While the stone wall dried, I began to put down the first layers on the middle distance tree trunks (which would eventually have more detail than the distant tree line). I started with the trees to the far right to avoid spoiling the stone wall before it dried; then I gradually worked toward the left. Since the type of tree, the age of the tree, and the smoothness of the bark cause variations in the tree trunk color, I used more than one paint color. First, I laid down a pale greenish gray made with Davy’s gray. Almost immediately, I began to add variation – some green gold and/or raw sienna on the sunny side of trunks, and darker brown-gray made of ultramarine blue with burnt umber on the shaded side. I needed to remember the direction of LIGHT for shadows: because I chose to have the light come toward the viewer from the middle of the picture, shadows on the trunks are on the right side of a trunk on the right of the picture, but shadows on the left side of the picture are on the left side of the trunks. I laid these colors in without mixing.
I painted one tree at a time so that the colors could soften into each other and create shape in the trunk before the applied paint had a chance to dry. I let these underlayer colors in one trunk dry before proceeding to detail work on the trunk and moved instead to underlayer the next trunk. When all the mid-distance trees were underlayered, I added details (crevices and knotholes) with a dark brown of ultramarine blue and burnt umber. This same color I used to dry brush a bit of texture on the tree trunks, including grooves and shadows at the roots.
I then painted another layer of color, made from cerulean blue with a small touch of cadmium red to make a gray, over all of the large stone wall. The color was not too dark, but pale enough to see hints of color through it. When this was dry, I painted details in the wall – for example, crevices, shadows, texture – with a gray-black mixed from ultramarine blue and burnt umber. I left light some highlights on the top of the wall, though I could also have lifted them later.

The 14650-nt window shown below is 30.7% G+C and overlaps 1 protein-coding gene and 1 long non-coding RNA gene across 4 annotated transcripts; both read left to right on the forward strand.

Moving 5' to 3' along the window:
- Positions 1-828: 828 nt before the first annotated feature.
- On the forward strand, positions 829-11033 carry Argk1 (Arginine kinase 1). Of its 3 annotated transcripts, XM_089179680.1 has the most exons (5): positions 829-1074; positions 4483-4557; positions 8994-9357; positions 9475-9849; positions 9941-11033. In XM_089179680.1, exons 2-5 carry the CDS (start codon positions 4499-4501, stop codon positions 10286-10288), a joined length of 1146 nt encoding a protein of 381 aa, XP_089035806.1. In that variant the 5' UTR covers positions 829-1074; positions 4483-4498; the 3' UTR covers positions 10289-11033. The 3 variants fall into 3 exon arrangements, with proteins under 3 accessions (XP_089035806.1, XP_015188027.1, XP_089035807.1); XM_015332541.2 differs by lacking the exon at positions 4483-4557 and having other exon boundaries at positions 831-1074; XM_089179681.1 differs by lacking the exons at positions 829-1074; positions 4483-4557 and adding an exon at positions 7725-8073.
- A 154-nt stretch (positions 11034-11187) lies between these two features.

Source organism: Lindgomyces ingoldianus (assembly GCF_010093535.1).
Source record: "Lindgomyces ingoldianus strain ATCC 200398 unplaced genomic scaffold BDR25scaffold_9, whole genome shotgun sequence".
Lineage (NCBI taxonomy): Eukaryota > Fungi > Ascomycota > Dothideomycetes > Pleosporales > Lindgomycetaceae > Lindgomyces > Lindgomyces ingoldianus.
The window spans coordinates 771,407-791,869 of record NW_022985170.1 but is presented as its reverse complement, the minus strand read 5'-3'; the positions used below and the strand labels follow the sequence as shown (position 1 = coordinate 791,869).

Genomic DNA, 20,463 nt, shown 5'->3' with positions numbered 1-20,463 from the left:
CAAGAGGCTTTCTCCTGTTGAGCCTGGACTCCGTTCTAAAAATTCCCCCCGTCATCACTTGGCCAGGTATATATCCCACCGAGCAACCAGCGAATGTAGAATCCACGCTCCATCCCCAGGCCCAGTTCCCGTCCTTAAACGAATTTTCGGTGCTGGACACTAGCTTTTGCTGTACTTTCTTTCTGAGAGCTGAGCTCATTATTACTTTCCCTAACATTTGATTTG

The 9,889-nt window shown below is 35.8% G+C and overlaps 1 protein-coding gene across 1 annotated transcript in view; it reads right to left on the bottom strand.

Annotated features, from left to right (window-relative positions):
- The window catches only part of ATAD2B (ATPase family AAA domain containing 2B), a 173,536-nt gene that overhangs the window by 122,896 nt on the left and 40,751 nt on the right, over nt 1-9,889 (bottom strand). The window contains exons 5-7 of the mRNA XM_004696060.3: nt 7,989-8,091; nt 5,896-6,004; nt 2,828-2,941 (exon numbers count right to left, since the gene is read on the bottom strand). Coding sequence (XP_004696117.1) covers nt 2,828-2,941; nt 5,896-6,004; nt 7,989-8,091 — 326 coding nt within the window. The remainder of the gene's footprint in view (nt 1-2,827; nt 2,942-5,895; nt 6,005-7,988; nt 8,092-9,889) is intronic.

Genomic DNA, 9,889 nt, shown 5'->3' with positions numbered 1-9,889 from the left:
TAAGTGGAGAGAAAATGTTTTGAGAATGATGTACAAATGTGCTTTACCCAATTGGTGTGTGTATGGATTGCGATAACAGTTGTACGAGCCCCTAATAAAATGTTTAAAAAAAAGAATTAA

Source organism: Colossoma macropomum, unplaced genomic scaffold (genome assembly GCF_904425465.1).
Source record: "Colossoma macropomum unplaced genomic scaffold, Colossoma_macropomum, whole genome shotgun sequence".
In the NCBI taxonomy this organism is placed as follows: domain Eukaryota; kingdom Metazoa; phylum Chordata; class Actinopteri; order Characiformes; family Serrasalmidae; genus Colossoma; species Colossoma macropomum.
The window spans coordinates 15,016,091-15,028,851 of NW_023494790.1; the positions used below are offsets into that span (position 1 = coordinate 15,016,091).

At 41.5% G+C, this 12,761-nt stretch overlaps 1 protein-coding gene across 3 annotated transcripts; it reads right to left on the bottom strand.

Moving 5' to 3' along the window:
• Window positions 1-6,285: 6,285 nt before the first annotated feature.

A light layer of burnt umber I laid over the earth area to the right and left of the stream. I let this layer dry while I began to paint the water in the stream.
The water I painted wet-in-wet. For this technique, it is best to have all the colors ready BEFORE starting to apply any paint. To get ready, I mixed five separate puddles: cobalt blue; ultramarine blue; burnt sienna; ultramarine blue/DaVinci sap green/burnt umber; and ultramarine blue/burnt umber. The first layer put down on the pre-wet paper was a layer of cobalt blue over all the water, avoiding the rocks. Some of the green mix I dropped into the cobalt blue near the shore of the pool next to the ruined dam and close to both shores to suggest reflections from the distant tree line and the grass and moss along the shore.
Before the water dried, I added some burnt sienna in the water closest to the left front corner. These transparent colors (cobalt blue and burnt sienna) made it seem that the viewer could see through the water to the sand on the streambed below. Again, before the water dried, I darkened the edges of the water in particular with ultramarine blue. Closest to the shore, where the bank overhangs a bit, I added some ultramarine blue/burnt umber mix (blue black) and made sure the color was softened as it met the rest of the water.
While the water was drying, I worked more on the forest floor. With burnt umber and then with a dark brown/ burnt umber mix, I darkened the ground toward the far tree line on the right and up close to the large stone wall on the left, where the ground would be in shadow. I added some texture and a few darker indentations in the fallen leaves with the dry brush technique. I spattered the brown ground first with the dark brown mix, then with just burnt sienna. When the spatter had dried, I added a few strong tree shadows on the ground while keeping in mind the direction of the light.
The stones and rocks in the water received an underlayer of gray (cerulean blue and cadmium red). When they were dry, I used the dry brush technique again to texture in the gray and dark gray I used previously, also adding dark shadows where the water meets the rocks.
When all the paint was dry, I removed the masking fluid. Green gold was the color for the brilliant and sunlit moss and grass (though hansa yellow light mixed with ultramarine blue could also work). The shadow color for painting depressions in the green ground came from adding more ultramarine blue to the above color. In darker spots, I added burnt umber/ultramarine blue to increase depth.
Finally, to finish up, I added more tiny branches to the mid-distance trees. I scraped (with an X-acto) some white water to make sure the stream looked natural. I also lifted some rock highlights that seemed to have been lost.